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The many benefits of TLC

Robin Wulffson MD's picture
tender loving care, TLC, pain reduction, pleasure increase, perception

COLLEGE PARK, MD––According to a new study, tender, loving care (TLC) can both reduce pain and promote pleasure. The study was published online on January 17 in the journal Social Psychological & Personality Science by University of Maryland psychologist Kurt Gray, PhD. Dr. Gray is director of the Maryland Mind Perception and Morality Lab. He noted that the way one reads another person’s intentions changes his or her physical experience of the world. He explained that the results of his study confirm that good intentions, even misguided ones, can sooth pain, increase pleasure and make things taste better.

Dr. Gray wrote that while it seems clear that good and evil intentions can change the experience of social events. For example, the reaction to a mean-spirited, cutting remark differs markedly to that of gentle ribbing spoken with a smile. He noted that his study revealed that physical events are influenced by the perceived contents of another person’s mind; thus, one uses the intentions of others as a guide for basic physical experience.

The power of good intentions to shape physical experience was demonstrated in three separate experiments: the first examined pain, the second examined pleasure, and the third examined the taste of a sweet treat.

The pain experiment addressed the issue of whether kindness reduces pain. Three groups of participants received identical electric shocks at the hand of a partner. Members of the first group were in the “accidental” condition: They thought they were being shocked without their partner’s awareness. The second, or “malicious” condition, group thought they were being shocked on purpose, for no good reason. The final group (“benevolent” condition), also thought that they were being shocked on purpose; however, because another person was trying to help them win money. This study found that the participants in the “benevolent” group experienced significantly less pain than both the “malicious” and “accident” participants. Dr. Gray noted that this finding should reassure healthcare professionals and parents who are sometimes obliged to inflict pain on those under their care for their own good.

The pleasure experiment addressed the issue of whether good intentions heighten the experience of pleasure. The participants sat on an electric massage pad in an easy chair which was repeatedly turned on, either by an indifferent computer or a caring partner. Although the massages were identical, Dr. Gray found that partner massages caused significantly more pleasure than those administered by a computer. He concluded that although computers may be more efficient than humans at many things, more pleasure is attained from attention from another person.

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The taste experiment addressed the issue of whether benevolence improves how things taste. The participants were given candy in a package with a note attached. For the benevolent group, the note read: “I picked this just for you. Hope it makes you happy.” The non-benevolent (indifferent) version read: “Whatever. I just don’t care. I just picked it randomly.” The candy not only tasted better to the benevolent group but it also was reported to taste significantly sweeter. Dr. Gray concluded that perceived benevolence not only improves the experience of pain and pleasure but also can improve the taste of a substance.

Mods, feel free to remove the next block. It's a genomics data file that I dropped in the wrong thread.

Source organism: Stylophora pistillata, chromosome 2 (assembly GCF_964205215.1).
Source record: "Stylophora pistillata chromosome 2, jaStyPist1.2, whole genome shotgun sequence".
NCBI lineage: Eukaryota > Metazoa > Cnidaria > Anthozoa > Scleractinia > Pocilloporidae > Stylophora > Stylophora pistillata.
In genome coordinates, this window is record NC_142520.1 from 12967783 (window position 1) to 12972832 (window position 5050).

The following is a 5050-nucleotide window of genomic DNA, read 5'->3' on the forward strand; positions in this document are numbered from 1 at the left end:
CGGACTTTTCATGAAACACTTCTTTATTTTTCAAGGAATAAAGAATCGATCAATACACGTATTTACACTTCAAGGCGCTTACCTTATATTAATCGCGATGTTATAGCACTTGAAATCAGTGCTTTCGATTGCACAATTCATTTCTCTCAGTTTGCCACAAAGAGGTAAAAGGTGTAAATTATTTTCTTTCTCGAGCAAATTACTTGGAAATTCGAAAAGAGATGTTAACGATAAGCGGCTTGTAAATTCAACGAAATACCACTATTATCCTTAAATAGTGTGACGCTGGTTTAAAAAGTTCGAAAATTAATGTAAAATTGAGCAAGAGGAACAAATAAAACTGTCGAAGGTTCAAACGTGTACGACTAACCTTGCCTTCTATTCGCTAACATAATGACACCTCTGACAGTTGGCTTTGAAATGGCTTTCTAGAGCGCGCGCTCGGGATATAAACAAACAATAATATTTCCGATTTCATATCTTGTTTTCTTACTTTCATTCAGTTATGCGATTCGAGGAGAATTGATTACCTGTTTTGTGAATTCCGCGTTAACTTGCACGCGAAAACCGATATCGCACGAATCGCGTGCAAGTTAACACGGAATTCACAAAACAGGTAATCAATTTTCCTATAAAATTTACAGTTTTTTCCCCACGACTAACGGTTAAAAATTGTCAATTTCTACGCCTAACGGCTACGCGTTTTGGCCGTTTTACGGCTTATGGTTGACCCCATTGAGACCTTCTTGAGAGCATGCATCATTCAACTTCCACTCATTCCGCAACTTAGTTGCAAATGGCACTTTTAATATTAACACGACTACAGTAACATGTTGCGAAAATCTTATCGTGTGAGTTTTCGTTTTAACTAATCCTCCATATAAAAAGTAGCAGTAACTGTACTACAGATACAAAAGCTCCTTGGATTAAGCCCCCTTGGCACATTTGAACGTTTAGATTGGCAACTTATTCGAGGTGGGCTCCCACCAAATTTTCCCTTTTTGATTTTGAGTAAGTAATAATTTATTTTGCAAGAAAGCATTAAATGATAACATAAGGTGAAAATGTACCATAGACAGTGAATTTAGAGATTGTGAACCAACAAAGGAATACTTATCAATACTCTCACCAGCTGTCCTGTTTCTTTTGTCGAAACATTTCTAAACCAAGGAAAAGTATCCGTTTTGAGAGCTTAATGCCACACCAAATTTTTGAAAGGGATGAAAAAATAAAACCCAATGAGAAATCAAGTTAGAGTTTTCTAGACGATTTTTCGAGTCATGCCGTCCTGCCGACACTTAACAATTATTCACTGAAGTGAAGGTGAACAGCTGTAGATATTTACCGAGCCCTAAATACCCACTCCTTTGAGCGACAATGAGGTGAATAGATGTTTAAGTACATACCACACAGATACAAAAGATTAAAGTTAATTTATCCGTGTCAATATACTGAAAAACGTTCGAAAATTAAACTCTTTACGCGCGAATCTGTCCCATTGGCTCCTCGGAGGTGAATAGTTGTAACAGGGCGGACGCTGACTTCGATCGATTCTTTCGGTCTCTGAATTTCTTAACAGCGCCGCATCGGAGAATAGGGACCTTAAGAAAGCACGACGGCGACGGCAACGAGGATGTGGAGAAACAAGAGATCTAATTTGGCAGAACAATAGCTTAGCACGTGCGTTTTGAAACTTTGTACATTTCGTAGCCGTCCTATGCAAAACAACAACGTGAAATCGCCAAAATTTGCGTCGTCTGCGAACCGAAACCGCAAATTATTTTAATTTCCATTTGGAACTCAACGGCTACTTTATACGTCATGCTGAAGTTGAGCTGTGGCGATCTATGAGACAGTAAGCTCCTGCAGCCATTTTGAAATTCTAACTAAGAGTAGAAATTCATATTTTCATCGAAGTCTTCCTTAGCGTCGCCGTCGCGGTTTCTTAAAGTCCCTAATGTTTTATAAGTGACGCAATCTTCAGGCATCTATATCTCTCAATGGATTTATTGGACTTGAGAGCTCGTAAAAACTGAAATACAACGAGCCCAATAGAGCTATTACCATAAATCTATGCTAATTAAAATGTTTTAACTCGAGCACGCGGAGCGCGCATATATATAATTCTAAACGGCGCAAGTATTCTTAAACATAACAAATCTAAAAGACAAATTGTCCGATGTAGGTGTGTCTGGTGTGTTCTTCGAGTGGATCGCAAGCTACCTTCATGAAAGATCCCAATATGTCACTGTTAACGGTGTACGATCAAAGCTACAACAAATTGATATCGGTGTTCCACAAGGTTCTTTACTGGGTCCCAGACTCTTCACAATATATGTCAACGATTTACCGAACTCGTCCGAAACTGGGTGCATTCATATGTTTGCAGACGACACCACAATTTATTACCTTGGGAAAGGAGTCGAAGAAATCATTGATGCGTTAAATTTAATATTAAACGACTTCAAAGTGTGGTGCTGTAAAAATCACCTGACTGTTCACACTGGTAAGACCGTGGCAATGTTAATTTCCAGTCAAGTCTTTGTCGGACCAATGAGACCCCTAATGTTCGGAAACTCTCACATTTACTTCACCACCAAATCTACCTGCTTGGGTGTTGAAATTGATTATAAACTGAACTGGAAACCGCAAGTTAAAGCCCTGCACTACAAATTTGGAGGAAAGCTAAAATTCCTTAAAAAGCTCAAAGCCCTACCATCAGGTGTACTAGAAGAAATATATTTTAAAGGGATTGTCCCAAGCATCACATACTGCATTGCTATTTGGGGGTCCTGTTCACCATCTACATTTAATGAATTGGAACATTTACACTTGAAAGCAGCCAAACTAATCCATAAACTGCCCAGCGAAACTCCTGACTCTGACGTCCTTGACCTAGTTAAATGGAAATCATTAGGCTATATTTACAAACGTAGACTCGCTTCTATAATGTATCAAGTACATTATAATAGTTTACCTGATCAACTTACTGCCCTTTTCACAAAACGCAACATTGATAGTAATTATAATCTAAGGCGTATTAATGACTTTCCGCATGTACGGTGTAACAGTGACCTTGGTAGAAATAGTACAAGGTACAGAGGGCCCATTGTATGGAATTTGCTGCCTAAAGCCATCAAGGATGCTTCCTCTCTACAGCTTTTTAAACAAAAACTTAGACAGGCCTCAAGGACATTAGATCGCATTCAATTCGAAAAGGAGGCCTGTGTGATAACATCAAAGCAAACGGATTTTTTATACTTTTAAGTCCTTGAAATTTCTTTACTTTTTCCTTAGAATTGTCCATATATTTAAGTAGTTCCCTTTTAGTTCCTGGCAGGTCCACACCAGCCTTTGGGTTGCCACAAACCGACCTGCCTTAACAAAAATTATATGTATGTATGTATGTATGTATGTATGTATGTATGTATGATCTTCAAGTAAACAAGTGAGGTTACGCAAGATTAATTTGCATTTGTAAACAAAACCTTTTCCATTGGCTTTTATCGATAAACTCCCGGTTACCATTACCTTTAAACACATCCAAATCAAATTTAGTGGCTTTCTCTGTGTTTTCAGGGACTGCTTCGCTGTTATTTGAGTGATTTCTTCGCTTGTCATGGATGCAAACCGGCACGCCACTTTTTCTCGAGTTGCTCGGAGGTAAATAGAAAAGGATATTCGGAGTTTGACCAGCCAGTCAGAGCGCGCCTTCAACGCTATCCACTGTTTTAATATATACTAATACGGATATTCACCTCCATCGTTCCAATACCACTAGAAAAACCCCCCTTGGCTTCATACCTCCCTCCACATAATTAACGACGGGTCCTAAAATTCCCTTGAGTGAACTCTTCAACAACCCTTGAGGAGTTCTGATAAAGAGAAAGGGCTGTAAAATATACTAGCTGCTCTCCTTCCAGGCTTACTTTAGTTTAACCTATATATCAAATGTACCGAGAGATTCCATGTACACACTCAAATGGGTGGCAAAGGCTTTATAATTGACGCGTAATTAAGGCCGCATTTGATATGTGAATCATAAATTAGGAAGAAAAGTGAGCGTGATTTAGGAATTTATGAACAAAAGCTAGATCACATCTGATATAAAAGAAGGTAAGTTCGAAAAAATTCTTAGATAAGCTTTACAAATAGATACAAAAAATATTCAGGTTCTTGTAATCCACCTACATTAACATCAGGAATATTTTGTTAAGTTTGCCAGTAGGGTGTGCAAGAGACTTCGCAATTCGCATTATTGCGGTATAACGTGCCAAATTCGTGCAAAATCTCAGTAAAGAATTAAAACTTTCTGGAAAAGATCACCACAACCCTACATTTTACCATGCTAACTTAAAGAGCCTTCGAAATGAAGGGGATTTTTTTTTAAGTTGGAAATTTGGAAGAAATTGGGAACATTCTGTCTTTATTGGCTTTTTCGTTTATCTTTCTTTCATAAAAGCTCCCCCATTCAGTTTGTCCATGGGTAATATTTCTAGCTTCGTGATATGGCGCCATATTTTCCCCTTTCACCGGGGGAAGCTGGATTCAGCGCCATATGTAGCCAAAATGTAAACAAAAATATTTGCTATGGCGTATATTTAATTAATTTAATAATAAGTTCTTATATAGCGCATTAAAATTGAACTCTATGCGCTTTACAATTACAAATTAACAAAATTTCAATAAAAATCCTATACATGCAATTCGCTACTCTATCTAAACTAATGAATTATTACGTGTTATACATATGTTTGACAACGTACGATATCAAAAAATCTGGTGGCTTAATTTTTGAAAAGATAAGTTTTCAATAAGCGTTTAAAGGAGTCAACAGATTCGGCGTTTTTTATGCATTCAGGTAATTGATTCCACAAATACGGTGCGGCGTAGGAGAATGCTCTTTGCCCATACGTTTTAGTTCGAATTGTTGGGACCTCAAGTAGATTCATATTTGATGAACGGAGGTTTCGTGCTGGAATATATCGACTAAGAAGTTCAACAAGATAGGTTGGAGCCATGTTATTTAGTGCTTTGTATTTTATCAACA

Research is of limited value without practical applications; therefore, Dr. Gray pointed out some. He noted that, the first experiment suggests that medical personal should ensure that they possess a good bedside manner. He explained that the perceived pain of a medical procedure depends in part upon the perceived intentions of the person administering it. For example, having a blood specimen drawn is not a pleasant experience. If the phlebotomist gruffly commands to extend your arm and slaps a tourniquet on, the perceived pain will be greater than that of a caring technician who takes a moment to profess concern, talks softly, and gently applies the tourniquet.

For those in relationships, Dr. Gray advised that the message was to make sure one’s partner, sibling, friend, etc. knows that he or she cares. He explained that it is not enough just to do good things for your partner; they have to know you want them to feel good. This can be expressed with kind words or a simple hug. He added that the same policy could also apply to cooking, where emphasizing your concern about the experience of the diners could make the meal that you prepared taste better.

Dr. Gray noted that his study results are also applicable to the business world. He noted that food companies often pair their products with kindly grandparents or smiling mothers; this advertising technique emits a warm, positive feeling toward the food product.

Dr. Gray’s study also suggests that the general benefits of thinking that others mean well extends to their god. He noted that painful events attributed to a benevolent god would be perceived to be less hurtful than ones attributed to a vengeful god.

He summarized that to the extent that we view others as benevolent instead of malicious, the harms they inflict upon us should hurt less, and the good things they do for us should cause more pleasure. Stolen parking places irritate us to a lesser degree and home-cooked meals taste better when we think well of the other person.

Reference: Social Psychological & Personality Science